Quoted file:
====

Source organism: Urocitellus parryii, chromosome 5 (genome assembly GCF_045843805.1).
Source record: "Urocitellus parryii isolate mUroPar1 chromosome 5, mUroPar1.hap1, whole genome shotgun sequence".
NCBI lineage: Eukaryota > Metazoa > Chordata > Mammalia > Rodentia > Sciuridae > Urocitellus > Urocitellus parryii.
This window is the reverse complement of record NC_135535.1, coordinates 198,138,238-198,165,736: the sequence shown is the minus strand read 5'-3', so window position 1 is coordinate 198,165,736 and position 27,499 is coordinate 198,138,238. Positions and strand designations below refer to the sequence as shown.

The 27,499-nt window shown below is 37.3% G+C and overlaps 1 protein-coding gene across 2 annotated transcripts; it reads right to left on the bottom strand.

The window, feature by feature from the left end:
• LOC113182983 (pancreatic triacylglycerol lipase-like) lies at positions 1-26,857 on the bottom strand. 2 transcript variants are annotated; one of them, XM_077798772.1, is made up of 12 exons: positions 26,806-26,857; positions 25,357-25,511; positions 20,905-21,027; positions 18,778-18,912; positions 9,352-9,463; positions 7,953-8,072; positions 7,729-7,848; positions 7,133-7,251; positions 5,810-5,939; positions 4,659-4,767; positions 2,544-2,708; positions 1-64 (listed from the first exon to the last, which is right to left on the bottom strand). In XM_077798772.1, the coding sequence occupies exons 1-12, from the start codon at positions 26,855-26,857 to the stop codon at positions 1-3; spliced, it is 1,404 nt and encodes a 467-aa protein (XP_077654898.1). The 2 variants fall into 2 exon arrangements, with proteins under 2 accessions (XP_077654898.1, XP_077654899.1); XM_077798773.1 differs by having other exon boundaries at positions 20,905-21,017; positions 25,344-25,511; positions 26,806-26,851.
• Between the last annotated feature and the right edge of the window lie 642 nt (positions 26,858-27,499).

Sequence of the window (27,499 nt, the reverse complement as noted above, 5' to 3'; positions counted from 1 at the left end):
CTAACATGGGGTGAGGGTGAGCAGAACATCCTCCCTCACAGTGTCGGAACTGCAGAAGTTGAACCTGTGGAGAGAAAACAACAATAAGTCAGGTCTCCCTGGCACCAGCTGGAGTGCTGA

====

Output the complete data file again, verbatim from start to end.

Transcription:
Source organism: Urocitellus parryii, chromosome 5 (genome assembly GCF_045843805.1).
Source record: "Urocitellus parryii isolate mUroPar1 chromosome 5, mUroPar1.hap1, whole genome shotgun sequence".
NCBI lineage: Eukaryota > Metazoa > Chordata > Mammalia > Rodentia > Sciuridae > Urocitellus > Urocitellus parryii.
This window is the reverse complement of record NC_135535.1, coordinates 198,138,238-198,165,736: the sequence shown is the minus strand read 5'-3', so window position 1 is coordinate 198,165,736 and position 27,499 is coordinate 198,138,238. Positions and strand designations below refer to the sequence as shown.

The 27,499-nt window shown below is 37.3% G+C and overlaps 1 protein-coding gene across 2 annotated transcripts; it reads right to left on the bottom strand.

The window, feature by feature from the left end:
• LOC113182983 (pancreatic triacylglycerol lipase-like) lies at positions 1-26,857 on the bottom strand. 2 transcript variants are annotated; one of them, XM_077798772.1, is made up of 12 exons: positions 26,806-26,857; positions 25,357-25,511; positions 20,905-21,027; positions 18,778-18,912; positions 9,352-9,463; positions 7,953-8,072; positions 7,729-7,848; positions 7,133-7,251; positions 5,810-5,939; positions 4,659-4,767; positions 2,544-2,708; positions 1-64 (listed from the first exon to the last, which is right to left on the bottom strand). In XM_077798772.1, the coding sequence occupies exons 1-12, from the start codon at positions 26,855-26,857 to the stop codon at positions 1-3; spliced, it is 1,404 nt and encodes a 467-aa protein (XP_077654898.1). The 2 variants fall into 2 exon arrangements, with proteins under 2 accessions (XP_077654898.1, XP_077654899.1); XM_077798773.1 differs by having other exon boundaries at positions 20,905-21,017; positions 25,344-25,511; positions 26,806-26,851.
• Between the last annotated feature and the right edge of the window lie 642 nt (positions 26,858-27,499).

Sequence of the window (27,499 nt, the reverse complement as noted above, 5' to 3'; positions counted from 1 at the left end):
CTAACATGGGGTGAGGGTGAGCAGAACATCCTCCCTCACAGTGTCGGAACTGCAGAAGTTGAACCTGTGGAGAGAAAACAACAATAAGTCAGGTCTCCCTGGCACCAGCTGGAGTGCTGA